NAVSUP FLC Yokosuka Sailors Share in Ancient Japanese Traditions

June 13, 2016 | By kgabel
VIRIN: 160613-N-ZZ219-4480
Two Japanese Maritime Self-Defense Force Ship Supply Depot members display their kendo skills during a cultural event in Taura, Japan. Japan is a country steeped in ancient traditions and Japanese Maritime Self-Defense Force (JMSDF) Ship Supply Depot (SSD) members shared several of those deep-rooted traditions with Naval Supply Systems Command (NAVSUP) Fleet Logistic Center (FLC) Yokosuka Sailors Dec. 11 to honor the partnership forged by the two naval logistics commands in a celebration of culture and friendship at the JMSDF naval base in Taura, Japan. [caption id="attachment_4481" align="alignright" width="300"]
VIRIN: 160613-N-ZZ219-4481
A member of the Japanese Maritime Self-Defense Force performs the Japanese Tea Ceremony. The celebration served as the 17th anniversary of the founding of SSD and provided U.S. Navy guests an opportunity to share in Japanese cultural events, to include rice-pounding, a tea ceremony, and sword fighting. During the traditional rice-pounding or mochitsuki ceremony, which heralds the coming of the New Year, Sailors wielded large wooden mallets and struck wetted piles of steamed rice that were placed in big mortars. The pounding continues until the glutinous rice mixture has the consistency of soft taffy. The finished mochi is then seasoned and given out for everyone to eat. “Thank you for hosting my staff and I here today and allowing us to partake in this Japanese tradition as we honor yet another year of SSD as well as another year of friendship and collaboration,” said Capt. Raymond Bichard, NAVSUP FLC Yokosuka, commanding officer. The Sailors were afforded the opportunity to enjoy tea, in a very unique way. The Japanese tea ceremony is a cultural activity involving the ceremonial preparation and presentation of powdered green tea. The elaborate and refined presentation is meant to demonstrate respect to guests through grace and good etiquette. [caption id="attachment_4482" align="alignleft" width="300"]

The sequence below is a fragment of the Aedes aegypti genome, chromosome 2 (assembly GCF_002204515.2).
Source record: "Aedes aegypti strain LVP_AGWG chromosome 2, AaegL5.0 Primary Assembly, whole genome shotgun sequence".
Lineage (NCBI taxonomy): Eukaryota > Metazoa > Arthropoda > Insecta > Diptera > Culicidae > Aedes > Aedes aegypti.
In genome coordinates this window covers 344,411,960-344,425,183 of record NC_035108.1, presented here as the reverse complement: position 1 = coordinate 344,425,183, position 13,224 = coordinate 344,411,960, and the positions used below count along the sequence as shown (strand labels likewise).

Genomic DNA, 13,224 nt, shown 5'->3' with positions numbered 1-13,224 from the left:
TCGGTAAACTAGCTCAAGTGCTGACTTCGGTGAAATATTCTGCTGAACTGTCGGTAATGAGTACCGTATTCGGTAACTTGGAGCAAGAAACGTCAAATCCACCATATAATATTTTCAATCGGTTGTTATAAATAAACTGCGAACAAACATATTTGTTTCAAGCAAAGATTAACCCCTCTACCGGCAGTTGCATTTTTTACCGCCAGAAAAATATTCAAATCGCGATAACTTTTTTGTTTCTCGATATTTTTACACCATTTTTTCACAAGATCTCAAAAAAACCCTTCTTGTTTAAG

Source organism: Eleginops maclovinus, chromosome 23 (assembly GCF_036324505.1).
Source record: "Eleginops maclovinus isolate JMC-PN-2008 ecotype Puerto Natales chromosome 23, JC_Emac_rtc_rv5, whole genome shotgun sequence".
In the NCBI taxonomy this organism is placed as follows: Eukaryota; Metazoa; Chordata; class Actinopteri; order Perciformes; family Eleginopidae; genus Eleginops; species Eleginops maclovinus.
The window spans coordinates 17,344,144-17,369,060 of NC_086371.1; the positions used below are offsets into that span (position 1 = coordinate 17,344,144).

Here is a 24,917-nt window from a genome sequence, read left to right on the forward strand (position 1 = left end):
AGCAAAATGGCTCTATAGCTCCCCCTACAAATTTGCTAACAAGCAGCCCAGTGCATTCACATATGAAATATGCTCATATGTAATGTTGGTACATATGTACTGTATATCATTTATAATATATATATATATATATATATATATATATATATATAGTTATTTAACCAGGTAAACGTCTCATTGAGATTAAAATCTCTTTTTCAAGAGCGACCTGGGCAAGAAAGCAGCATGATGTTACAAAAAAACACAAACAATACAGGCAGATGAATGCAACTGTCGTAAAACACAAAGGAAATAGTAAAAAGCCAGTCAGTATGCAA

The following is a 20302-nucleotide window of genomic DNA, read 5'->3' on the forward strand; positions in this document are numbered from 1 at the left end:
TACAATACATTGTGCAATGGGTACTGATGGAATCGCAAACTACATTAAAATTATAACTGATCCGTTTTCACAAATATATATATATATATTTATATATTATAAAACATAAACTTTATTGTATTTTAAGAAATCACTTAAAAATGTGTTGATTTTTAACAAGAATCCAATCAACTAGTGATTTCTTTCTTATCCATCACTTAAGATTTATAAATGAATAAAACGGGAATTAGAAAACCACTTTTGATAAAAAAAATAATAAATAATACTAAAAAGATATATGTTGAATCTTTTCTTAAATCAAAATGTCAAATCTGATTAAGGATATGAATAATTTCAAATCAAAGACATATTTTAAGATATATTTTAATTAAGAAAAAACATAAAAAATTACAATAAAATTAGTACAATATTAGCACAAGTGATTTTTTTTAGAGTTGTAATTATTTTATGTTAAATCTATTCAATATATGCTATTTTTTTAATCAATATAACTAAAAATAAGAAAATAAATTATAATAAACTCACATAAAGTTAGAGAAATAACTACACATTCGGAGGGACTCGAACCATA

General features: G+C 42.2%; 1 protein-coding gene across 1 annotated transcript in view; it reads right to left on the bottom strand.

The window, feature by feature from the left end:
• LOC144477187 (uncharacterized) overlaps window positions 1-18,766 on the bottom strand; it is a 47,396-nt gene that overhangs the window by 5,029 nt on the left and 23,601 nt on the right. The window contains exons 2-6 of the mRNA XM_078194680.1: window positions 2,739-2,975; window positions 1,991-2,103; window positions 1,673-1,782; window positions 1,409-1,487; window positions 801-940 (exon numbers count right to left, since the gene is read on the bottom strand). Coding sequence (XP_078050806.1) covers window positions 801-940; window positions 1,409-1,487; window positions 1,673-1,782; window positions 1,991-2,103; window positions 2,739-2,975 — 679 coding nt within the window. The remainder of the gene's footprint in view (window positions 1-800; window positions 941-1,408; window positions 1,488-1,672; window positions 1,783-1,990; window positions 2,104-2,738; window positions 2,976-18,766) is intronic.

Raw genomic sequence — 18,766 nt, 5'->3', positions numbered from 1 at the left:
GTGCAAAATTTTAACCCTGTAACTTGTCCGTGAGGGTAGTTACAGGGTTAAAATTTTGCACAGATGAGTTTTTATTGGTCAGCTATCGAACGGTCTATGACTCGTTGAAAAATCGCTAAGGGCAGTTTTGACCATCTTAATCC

VIRIN: 160613-N-ZZ219-4482
Lt. Cmdr. Eric Gardner (center), Naval Supply Systems Command Fleet Logistics Center Yokosuka, reserve operations director, enjoys a traditional Japanese dish during a cultural event held at a Japanese Maritime Self-Defense Force naval base in Taura, Japan. “I felt very honored in the way I was able to experience that part of their culture” said Gunnery Sgt. Taofia Piliati, NAVSUP FLC Yokosuka, Marine Liaison Detachment distribution chief. Finally, a display of swordsmanship was performed for the American guests by two of the JMSDF hosts who donned their traditional gi for a kendo sparring duel. Although the blades were made of bamboo and the warriors were only students, the rituals of swordsmanship flow directly from the samurai culture of the past. As the event drew to a close the hosts acknowledged the importance of continued bi-lateral engagement. “The mochi-pounding at this place is a historic and traditional event for both our commands, something that we can call a living witness to what has been a strong alliance between U.S. and Japan,” said Capt. Hiroki Saigawa, JMSDF SSD, commanding officer. [caption id="attachment_4483" align="alignright" width="300"]
VIRIN: 160613-N-ZZ219-4483
Capt. Raymond Bichard (right), Naval Supply Systems Command Fleet Logistics Center Yokosuka, commanding officer, wields a large traditional wooden mallet used in the preparation of mochi, during a cultural celebration with the Japanese Maritime Self-Defense Force. The Greater Tokyo Area is the most populous metropolitan area in the world, with more than 38 million people calling it home, yet this city and country with its many modern marvels, continues to adeptly blend the past with the present. Whether it was preparing a rice dish, drinking tea or wielding a sword in the traditional manner, the events drew together two nations, giving the American guests a better understanding of their host nation’s past and a unique story of taking part in ancient Japanese customs. March/April 2016